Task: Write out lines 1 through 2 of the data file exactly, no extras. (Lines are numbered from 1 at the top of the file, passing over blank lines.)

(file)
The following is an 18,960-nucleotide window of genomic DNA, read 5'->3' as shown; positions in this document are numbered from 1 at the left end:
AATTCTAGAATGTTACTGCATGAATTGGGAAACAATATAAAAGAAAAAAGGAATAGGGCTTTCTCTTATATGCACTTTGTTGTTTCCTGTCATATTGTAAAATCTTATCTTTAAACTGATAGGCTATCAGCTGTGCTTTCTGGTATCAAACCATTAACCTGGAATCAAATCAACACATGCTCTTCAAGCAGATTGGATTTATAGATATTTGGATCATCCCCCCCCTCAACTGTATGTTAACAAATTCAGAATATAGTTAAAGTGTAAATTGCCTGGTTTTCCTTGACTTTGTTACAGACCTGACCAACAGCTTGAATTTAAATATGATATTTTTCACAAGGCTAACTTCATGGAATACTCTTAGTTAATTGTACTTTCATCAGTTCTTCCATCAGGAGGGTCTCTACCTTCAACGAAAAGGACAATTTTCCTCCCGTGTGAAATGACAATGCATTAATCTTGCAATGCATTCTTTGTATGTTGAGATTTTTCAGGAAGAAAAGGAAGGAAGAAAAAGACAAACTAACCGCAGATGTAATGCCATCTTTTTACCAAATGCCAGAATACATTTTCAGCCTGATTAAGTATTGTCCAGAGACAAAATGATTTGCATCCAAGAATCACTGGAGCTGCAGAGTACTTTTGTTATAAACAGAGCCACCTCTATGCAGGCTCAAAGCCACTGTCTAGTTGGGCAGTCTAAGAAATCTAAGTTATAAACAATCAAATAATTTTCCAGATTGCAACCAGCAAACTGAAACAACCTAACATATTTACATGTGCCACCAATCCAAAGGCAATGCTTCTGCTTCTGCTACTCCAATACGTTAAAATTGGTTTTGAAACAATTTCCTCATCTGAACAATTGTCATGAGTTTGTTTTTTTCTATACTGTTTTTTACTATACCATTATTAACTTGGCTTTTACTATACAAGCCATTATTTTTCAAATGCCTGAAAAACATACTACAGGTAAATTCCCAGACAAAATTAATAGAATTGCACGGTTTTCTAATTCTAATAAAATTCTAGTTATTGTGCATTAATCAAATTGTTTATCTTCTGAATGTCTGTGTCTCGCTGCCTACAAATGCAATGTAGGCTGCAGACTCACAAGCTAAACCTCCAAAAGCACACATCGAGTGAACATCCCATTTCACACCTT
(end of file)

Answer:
The following is an 18,960-nucleotide window of genomic DNA, read 5'->3' as shown; positions in this document are numbered from 1 at the left end:
AATTCTAGAATGTTACTGCATGAATTGGGAAACAATATAAAAGAAAAAAGGAATAGGGCTTTCTCTTATATGCACTTTGTTGTTTCCTGTCATATTGTAAAATCTTATCTTTAAACTGATAGGCTATCAGCTGTGCTTTCTGGTATCAAACCATTAACCTGGAATCAAATCAACACATGCTCTTCAAGCAGATTGGATTTATAGATATTTGGATCATCCCCCCCCTCAACTGTATGTTAACAAATTCAGAATATAGTTAAAGTGTAAATTGCCTGGTTTTCCTTGACTTTGTTACAGACCTGACCAACAGCTTGAATTTAAATATGATATTTTTCACAAGGCTAACTTCATGGAATACTCTTAGTTAATTGTACTTTCATCAGTTCTTCCATCAGGAGGGTCTCTACCTTCAACGAAAAGGACAATTTTCCTCCCGTGTGAAATGACAATGCATTAATCTTGCAATGCATTCTTTGTATGTTGAGATTTTTCAGGAAGAAAAGGAAGGAAGAAAAAGACAAACTAACCGCAGATGTAATGCCATCTTTTTACCAAATGCCAGAATACATTTTCAGCCTGATTAAGTATTGTCCAGAGACAAAATGATTTGCATCCAAGAATCACTGGAGCTGCAGAGTACTTTTGTTATAAACAGAGCCACCTCTATGCAGGCTCAAAGCCACTGTCTAGTTGGGCAGTCTAAGAAATCTAAGTTATAAACAATCAAATAATTTTCCAGATTGCAACCAGCAAACTGAAACAACCTAACATATTTACATGTGCCACCAATCCAAAGGCAATGCTTCTGCTTCTGCTACTCCAATACGTTAAAATTGGTTTTGAAACAATTTCCTCATCTGAACAATTGTCATGAGTTTGTTTTTTTCTATACTGTTTTTTACTATACCATTATTAACTTGGCTTTTACTATACAAGCCATTATTTTTCAAATGCCTGAAAAACATACTACAGGTAAATTCCCAGACAAAATTAATAGAATTGCACGGTTTTCTAATTCTAATAAAATTCTAGTTATTGTGCATTAATCAAATTGTTTATCTTCTGAATGTCTGTGTCTCGCTGCCTACAAATGCAATGTAGGCTGCAGACTCACAAGCTAAACCTCCAAAAGCACACATCGAGTGAACATCCCATTTCACACCTT